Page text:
However, even as the first Chindit units were leaving Burma, Wavell was forming a second unit, 111 Indian Infantry Brigade, with Brigadier Joe Lentaigne in command. Wavell's plan was to use two Chindit brigades during 1944, one group operating behind Japanese lines for 2-3 months, while the second group trained and rested for their next operation. However, upon his return from Quebec Wingate ignored these plans, having been given authority at the conference to implement far more ambitious objectives for the second Chindit expedition, which would require that his new force be expanded to six brigades. Despite his dislike of Indian army formations he was obliged to accept 111 brigade and the Gurkha and Burma Rifle Battalions from 77 brigade but he was also able to add 14, 16 and 23 brigades to his force from the battle-hardened British 70 Infantry Division, as well as a brigade from the British 81 (West Africa) Division and these were the men he used for the new expedition, designated Operation Thursday.
While in Quebec, Wingate had also managed to obtain a USAAF air force group exclusively for the use of his Chindits. 1 Air Commando Group was seen as a welcome addition by the troops, who could now immediately call upon their own aircraft for casualty evacuation, supply drops, and air support, thus preventing the fatal delays which had been inherent during Longcloth. Training for all units in crossing rivers, demolitions and bivouacking began in Gwailor late in 1943 and despite the introduction of designations such as 3 Indian Infantry Division, Wingate's men remained the Chindits.
A new strategy
Increased Japanese activity on the Burma border forced Wingate to modify his previous plans, the presence of strong Japanese patrols in that region making it impossible to repeat the infiltration operation of 1943. Instead, Wingate conceived a strategy in which the Chindits created fortified bases behind enemy lines, from which raiding columns could operate effectively against the enemy, but without needing to move more than a relatively short distance from their original base. To facilitate these plans and after receiving reassurances from the commander of 1 Air Commando group, Colonel Philip Cochran, about the feasibility of the operation, Wingate specified that the majority of his Chindits would enter Burma by glider, landing on a series of pre-selected open fields, where, once established defensively, the troops would prepare those areas for large-scale landings by transport aircraft. The rest of the garrison could then be flown in and the fortified bases swiftly constructed.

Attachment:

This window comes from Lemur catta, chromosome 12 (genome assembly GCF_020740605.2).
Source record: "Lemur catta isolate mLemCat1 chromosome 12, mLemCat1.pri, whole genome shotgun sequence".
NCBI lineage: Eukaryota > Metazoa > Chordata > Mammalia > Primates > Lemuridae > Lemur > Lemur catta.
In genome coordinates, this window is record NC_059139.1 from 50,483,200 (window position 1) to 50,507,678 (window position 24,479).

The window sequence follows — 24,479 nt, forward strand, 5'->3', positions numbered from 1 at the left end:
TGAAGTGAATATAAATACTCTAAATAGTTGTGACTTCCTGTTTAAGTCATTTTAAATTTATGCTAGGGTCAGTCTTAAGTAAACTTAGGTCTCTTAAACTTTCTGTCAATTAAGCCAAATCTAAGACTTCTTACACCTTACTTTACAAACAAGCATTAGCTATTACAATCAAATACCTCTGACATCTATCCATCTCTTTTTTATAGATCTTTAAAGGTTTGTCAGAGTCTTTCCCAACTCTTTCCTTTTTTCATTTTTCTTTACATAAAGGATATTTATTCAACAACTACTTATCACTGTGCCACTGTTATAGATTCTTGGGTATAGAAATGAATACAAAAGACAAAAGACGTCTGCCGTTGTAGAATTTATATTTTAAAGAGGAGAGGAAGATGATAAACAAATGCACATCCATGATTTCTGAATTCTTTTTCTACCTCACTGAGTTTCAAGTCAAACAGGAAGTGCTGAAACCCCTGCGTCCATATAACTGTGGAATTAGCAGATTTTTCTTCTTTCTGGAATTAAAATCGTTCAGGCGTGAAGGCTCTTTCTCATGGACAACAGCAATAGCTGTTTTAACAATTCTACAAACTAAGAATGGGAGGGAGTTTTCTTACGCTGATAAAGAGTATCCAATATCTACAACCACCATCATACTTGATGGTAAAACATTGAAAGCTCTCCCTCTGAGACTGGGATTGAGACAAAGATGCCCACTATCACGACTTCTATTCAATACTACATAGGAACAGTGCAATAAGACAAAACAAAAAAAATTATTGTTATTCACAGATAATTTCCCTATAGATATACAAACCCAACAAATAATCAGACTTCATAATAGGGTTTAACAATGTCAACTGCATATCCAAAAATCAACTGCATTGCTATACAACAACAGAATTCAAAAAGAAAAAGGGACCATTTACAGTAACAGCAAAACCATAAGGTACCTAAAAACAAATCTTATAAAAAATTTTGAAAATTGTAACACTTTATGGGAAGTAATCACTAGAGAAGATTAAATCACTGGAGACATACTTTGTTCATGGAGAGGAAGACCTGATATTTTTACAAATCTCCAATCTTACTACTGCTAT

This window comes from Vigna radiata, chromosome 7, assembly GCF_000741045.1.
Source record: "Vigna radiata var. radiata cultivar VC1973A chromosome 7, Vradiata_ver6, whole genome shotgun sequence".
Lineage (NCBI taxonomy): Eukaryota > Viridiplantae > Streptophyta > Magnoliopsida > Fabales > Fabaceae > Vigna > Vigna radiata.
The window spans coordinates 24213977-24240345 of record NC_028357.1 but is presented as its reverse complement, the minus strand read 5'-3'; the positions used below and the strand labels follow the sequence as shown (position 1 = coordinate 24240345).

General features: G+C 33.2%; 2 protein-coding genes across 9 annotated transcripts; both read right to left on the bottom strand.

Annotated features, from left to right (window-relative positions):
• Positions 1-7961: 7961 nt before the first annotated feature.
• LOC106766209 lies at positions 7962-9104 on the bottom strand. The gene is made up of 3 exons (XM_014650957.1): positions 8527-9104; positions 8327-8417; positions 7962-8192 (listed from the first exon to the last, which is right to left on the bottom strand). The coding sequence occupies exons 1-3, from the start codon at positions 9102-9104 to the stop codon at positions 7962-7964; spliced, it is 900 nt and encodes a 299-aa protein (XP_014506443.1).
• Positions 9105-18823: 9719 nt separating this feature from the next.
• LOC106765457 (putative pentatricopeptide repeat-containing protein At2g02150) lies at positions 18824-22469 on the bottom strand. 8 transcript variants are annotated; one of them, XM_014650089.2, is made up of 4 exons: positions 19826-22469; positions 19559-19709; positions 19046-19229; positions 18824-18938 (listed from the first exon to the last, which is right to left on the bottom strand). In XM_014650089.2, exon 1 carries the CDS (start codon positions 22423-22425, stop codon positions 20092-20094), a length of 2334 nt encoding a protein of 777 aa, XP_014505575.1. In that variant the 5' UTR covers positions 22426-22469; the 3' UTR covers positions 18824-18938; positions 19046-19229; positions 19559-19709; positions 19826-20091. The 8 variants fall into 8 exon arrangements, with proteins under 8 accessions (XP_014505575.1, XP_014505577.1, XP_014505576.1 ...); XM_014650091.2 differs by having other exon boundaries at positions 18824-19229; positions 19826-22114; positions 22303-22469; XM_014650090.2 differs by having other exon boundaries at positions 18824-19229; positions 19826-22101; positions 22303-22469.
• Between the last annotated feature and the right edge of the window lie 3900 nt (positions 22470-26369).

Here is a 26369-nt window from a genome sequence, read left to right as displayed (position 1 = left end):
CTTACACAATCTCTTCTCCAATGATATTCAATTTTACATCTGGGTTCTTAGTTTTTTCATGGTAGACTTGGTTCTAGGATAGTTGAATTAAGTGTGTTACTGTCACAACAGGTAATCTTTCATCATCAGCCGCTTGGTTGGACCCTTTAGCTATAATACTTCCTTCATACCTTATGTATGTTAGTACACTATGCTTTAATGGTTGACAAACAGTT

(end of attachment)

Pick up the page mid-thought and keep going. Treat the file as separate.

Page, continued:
Plans for the Chindit's operational deployment went through many revisions and reviews before their final role was decided upon, but eventually they were ordered to assist General Joseph Stilwell in establishing the Ledo road through northern Burma, which would link up with the original Burma road and provide an overland supply route to China. The Chindit's part in this operation was to be their usual long-range penetration operation, this time in the rear of the northern Japanese forces, where they would disrupt the Japanese military organisation and allow Stilwell's men to complete the construction of the road link.